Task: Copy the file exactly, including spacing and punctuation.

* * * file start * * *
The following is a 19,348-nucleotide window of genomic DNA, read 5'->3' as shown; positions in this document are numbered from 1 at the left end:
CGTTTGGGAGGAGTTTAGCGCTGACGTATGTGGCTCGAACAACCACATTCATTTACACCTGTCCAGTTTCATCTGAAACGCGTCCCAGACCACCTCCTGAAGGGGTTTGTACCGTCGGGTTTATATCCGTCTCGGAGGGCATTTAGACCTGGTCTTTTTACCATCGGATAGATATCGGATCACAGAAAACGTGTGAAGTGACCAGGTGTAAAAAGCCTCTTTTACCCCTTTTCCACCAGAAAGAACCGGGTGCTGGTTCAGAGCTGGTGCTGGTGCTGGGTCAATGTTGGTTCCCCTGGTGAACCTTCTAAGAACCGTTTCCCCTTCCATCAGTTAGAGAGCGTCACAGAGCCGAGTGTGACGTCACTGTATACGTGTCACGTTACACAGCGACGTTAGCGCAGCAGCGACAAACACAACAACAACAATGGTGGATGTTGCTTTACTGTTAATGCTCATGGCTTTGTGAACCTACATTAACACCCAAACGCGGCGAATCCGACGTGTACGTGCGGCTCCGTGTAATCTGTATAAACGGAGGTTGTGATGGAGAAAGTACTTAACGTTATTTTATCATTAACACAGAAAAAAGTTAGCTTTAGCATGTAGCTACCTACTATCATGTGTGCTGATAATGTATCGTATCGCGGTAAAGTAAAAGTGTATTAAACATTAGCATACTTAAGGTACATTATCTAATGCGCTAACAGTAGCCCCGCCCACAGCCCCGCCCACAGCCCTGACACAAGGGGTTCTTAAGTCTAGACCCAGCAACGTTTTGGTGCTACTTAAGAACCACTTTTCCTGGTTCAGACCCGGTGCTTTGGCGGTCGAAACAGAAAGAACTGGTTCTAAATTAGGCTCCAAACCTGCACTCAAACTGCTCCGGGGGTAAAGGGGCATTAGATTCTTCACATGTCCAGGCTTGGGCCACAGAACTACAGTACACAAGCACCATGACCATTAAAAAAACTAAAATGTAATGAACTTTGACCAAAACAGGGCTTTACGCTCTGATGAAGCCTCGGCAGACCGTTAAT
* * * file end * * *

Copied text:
The following is a 19,348-nucleotide window of genomic DNA, read 5'->3' as shown; positions in this document are numbered from 1 at the left end:
CGTTTGGGAGGAGTTTAGCGCTGACGTATGTGGCTCGAACAACCACATTCATTTACACCTGTCCAGTTTCATCTGAAACGCGTCCCAGACCACCTCCTGAAGGGGTTTGTACCGTCGGGTTTATATCCGTCTCGGAGGGCATTTAGACCTGGTCTTTTTACCATCGGATAGATATCGGATCACAGAAAACGTGTGAAGTGACCAGGTGTAAAAAGCCTCTTTTACCCCTTTTCCACCAGAAAGAACCGGGTGCTGGTTCAGAGCTGGTGCTGGTGCTGGGTCAATGTTGGTTCCCCTGGTGAACCTTCTAAGAACCGTTTCCCCTTCCATCAGTTAGAGAGCGTCACAGAGCCGAGTGTGACGTCACTGTATACGTGTCACGTTACACAGCGACGTTAGCGCAGCAGCGACAAACACAACAACAACAATGGTGGATGTTGCTTTACTGTTAATGCTCATGGCTTTGTGAACCTACATTAACACCCAAACGCGGCGAATCCGACGTGTACGTGCGGCTCCGTGTAATCTGTATAAACGGAGGTTGTGATGGAGAAAGTACTTAACGTTATTTTATCATTAACACAGAAAAAAGTTAGCTTTAGCATGTAGCTACCTACTATCATGTGTGCTGATAATGTATCGTATCGCGGTAAAGTAAAAGTGTATTAAACATTAGCATACTTAAGGTACATTATCTAATGCGCTAACAGTAGCCCCGCCCACAGCCCCGCCCACAGCCCTGACACAAGGGGTTCTTAAGTCTAGACCCAGCAACGTTTTGGTGCTACTTAAGAACCACTTTTCCTGGTTCAGACCCGGTGCTTTGGCGGTCGAAACAGAAAGAACTGGTTCTAAATTAGGCTCCAAACCTGCACTCAAACTGCTCCGGGGGTAAAGGGGCATTAGATTCTTCACATGTCCAGGCTTGGGCCACAGAACTACAGTACACAAGCACCATGACCATTAAAAAAACTAAAATGTAATGAACTTTGACCAAAACAGGGCTTTACGCTCTGATGAAGCCTCGGCAGACCGTTAAT